Exposure of Buildings to Wildfire: Vulnerabilities and Mitigation Strategies

Thursday, March 3, 2016
3:30 pm
The Riverhouse, BEND, OR

Buildings threatened by wildfire must be able to resist exposure from wind-blown embers. These embers, resulting from burning vegetation and/or other burning structures, can ignite a building directly by accumulation on or against a combustible construction material, or indirectly by igniting combustible vegetation or other materials located near the building. Indirect ignition can result from a radiant heat or direct flame contact exposure to the building. Until recently, building survival has focused on selection, placement and management of vegetation on and near the property. Information on structural materials and building design issues, however, is becoming more widely available and prevalent as a result of research focused on these topics. The focus of this presentation will be to review vulnerable building features and discuss mitigation strategies that can help buildings survive wildfire.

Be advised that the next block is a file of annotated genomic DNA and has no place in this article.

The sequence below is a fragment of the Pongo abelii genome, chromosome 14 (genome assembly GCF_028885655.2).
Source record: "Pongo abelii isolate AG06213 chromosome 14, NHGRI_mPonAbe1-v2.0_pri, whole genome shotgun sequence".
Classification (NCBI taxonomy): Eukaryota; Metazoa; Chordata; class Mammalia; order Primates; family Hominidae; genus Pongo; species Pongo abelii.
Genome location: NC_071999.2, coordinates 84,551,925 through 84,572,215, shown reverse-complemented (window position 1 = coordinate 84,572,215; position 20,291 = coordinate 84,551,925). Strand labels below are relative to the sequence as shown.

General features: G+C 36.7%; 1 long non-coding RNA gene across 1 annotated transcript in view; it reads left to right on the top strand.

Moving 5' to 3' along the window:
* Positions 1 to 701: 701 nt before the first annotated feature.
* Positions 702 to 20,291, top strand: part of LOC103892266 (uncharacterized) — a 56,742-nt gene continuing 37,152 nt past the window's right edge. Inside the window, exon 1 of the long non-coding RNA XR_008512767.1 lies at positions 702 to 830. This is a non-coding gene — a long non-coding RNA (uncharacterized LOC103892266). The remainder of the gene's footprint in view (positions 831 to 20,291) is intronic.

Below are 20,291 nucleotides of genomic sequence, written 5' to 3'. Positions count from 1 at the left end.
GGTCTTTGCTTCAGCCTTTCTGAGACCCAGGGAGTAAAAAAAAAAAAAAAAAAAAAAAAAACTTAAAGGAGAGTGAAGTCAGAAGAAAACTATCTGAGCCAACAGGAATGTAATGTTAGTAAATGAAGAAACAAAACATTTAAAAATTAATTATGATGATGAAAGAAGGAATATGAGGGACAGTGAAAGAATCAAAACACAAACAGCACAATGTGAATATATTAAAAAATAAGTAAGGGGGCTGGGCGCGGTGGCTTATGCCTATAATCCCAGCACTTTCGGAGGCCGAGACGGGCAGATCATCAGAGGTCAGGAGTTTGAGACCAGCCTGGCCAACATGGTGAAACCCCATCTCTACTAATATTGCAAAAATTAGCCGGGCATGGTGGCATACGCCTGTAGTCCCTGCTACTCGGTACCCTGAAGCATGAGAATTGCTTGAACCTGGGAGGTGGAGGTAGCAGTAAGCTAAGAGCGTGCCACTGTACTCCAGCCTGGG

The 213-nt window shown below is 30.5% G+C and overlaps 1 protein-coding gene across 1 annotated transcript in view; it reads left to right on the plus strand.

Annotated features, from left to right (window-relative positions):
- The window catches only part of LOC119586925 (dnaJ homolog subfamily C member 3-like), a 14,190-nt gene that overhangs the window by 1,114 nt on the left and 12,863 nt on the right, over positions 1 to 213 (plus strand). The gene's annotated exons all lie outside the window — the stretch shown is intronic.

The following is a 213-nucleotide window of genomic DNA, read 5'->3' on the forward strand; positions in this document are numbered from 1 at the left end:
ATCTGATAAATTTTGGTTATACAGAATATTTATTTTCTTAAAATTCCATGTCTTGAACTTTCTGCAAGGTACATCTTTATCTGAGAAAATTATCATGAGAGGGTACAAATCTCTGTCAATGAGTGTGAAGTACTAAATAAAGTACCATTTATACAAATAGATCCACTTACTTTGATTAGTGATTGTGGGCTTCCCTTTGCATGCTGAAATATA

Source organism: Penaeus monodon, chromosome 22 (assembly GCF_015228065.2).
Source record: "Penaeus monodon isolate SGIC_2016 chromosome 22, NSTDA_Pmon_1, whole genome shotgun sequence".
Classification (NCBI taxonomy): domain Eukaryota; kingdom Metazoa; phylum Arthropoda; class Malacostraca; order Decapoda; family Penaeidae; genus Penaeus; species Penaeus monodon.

Steve Quarles joined the IBHS Research Center team in 2011. He is the South Carolina High Wind and Hail Underwriting Association chair at the lab. Steve leads the wildfire research effort and assists with wind driven rain research using his expertise on building performance with regard to wildfire and moisture exposures. Prior to joining IBHS, he worked for the University of California as a cooperative extension advisor where he addressed durability and in-service performance issues of wood-frame buildings, particularly those threatened by wildfires. He joined the university in 1985 and joined Cooperative Extension in 2000. During 2007 and 2008, Steve worked part-time with the California Office of the State Fire Marshal where he developed, coordinated and served as an instructor for the educational program related to the Wildland Urban Interface (wildfire) Building Code and Standards (Chapter 7A in the California Building Code).